LONDON - British authorities evacuated thousands of people from coastal towns in Britain after a huge storm lashing northern Europe unleashed the worst tidal surge in 60 years, officials said Friday.
The worst of the flood waters were receding, but with another two high tides expected in eastern England later Friday, the Thames Barrier in London was set to be closed for the second time in two days to protect the capital.
Two people were killed in Britain on Thursday when Atlantic storm Xaver hit with winds of up to 142 miles per hour (228 kilometres per hour), before heading out into the North Sea towards Germany and the Netherlands.
One of the victims, a lorry driver, died when his vehicle toppled onto a number of cars in Scotland, while a man riding a mobility scooter was struck by a falling tree in Nottinghamshire, central England.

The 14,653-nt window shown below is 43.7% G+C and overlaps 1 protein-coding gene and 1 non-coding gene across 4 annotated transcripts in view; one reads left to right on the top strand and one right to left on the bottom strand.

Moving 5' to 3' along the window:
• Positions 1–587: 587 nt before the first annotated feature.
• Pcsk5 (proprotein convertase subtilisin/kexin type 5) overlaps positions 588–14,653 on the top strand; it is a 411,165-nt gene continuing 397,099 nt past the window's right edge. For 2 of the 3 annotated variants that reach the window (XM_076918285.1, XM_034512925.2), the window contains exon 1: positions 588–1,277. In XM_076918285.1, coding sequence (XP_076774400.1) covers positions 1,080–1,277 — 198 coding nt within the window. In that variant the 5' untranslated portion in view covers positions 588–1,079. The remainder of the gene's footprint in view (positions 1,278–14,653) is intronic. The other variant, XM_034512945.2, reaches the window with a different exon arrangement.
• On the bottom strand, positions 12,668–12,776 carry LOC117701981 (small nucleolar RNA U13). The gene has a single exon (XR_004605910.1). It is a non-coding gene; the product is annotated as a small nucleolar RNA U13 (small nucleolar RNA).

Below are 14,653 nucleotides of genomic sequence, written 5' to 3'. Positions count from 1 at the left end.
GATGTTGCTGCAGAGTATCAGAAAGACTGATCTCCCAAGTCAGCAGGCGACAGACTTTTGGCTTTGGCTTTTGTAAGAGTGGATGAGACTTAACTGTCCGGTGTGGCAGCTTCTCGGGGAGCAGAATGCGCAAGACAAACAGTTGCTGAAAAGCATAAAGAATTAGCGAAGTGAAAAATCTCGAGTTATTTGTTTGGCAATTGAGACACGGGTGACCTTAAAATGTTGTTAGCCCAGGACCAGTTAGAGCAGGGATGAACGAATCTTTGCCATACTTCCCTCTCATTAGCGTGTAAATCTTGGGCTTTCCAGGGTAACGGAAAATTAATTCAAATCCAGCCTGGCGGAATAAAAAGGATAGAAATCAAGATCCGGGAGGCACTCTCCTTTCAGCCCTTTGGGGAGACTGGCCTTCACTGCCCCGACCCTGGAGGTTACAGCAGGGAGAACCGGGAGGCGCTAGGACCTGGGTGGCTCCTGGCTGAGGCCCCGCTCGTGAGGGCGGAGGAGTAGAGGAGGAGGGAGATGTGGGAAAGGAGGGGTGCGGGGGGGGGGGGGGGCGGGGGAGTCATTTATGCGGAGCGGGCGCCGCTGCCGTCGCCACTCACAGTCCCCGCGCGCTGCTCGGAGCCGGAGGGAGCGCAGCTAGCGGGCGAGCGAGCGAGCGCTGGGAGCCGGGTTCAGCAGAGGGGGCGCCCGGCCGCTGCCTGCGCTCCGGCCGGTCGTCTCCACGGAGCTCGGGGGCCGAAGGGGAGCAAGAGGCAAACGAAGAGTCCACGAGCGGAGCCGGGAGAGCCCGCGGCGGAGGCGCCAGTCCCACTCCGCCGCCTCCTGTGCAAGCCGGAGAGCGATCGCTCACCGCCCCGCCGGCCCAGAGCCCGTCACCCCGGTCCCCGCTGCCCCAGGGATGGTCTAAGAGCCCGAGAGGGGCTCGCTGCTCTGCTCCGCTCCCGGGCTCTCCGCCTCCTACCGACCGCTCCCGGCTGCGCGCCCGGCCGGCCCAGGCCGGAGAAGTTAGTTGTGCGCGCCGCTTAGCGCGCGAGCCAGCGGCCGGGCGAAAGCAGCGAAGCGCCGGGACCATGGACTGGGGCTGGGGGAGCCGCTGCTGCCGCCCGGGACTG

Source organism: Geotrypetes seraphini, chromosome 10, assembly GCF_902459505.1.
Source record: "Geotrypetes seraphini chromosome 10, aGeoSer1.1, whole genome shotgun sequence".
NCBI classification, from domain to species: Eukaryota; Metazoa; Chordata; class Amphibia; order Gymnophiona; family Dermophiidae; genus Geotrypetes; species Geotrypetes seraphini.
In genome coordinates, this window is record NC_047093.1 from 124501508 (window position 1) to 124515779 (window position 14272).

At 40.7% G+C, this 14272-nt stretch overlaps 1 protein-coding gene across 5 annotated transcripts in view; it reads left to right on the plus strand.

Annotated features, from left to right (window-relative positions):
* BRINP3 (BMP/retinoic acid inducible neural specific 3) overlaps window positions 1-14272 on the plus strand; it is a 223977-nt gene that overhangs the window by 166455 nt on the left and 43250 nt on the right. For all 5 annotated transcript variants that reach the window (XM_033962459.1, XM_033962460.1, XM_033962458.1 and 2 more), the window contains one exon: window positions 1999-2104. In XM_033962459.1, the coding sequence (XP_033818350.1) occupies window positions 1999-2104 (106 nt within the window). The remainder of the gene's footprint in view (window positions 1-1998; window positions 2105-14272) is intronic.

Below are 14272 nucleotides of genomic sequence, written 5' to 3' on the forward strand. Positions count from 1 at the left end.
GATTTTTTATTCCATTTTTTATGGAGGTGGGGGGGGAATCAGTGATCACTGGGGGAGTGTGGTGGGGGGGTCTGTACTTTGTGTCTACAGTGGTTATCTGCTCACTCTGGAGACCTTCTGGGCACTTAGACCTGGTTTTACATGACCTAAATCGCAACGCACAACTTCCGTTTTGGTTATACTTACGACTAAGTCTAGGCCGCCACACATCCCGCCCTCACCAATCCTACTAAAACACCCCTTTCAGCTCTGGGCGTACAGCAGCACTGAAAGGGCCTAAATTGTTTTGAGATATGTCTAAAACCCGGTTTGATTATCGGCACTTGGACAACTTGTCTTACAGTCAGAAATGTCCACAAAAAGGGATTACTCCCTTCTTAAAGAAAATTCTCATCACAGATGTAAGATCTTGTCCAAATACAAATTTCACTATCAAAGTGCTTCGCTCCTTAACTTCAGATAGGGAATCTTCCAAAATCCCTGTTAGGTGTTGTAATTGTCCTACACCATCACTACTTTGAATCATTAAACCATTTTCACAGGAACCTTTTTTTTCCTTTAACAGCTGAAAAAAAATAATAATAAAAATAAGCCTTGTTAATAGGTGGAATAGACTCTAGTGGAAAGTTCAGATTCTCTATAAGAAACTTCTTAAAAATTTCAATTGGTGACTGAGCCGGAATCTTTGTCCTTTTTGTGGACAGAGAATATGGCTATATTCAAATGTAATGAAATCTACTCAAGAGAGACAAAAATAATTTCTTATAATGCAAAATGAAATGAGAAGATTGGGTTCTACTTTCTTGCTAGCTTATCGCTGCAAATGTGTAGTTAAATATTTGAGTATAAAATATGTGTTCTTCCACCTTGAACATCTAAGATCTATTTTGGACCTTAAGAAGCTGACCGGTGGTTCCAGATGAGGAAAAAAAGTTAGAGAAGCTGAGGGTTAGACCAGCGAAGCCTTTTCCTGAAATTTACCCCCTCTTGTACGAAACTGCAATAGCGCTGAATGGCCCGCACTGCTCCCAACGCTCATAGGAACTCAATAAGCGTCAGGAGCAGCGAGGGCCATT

Officials said at least 10,000 homes had been evacuated: 9,000 in the eastern county of Norfolk and 1,000 in the southeastern county of Essex.
Britain's Meteorological Office confirmed it was the worst tidal surge since catastrophic floods hit North Sea countries in 1953, killing more than 2,000 people.
But defences along Britain's east coast have been strengthened since then and while some were breached by the latest surge, most of them held.
"The defences seemed to have held up well and seemed to have performed well," Environment Agency spokesman Tim Connell told the BBC.
The pier in the Norfolk seaside town of Cromer was damaged by the high seas.
Police in Great Yarmouth, Norfolk, meanwhile urged "sightseers" to stay away, saying they were placing themselves at "significant risk".
Police in the northeastern county of Northumbria said the floods appeared to be easing Friday, saying that "early indications are that the tidal surges in our area this morning are less than what we saw yesterday."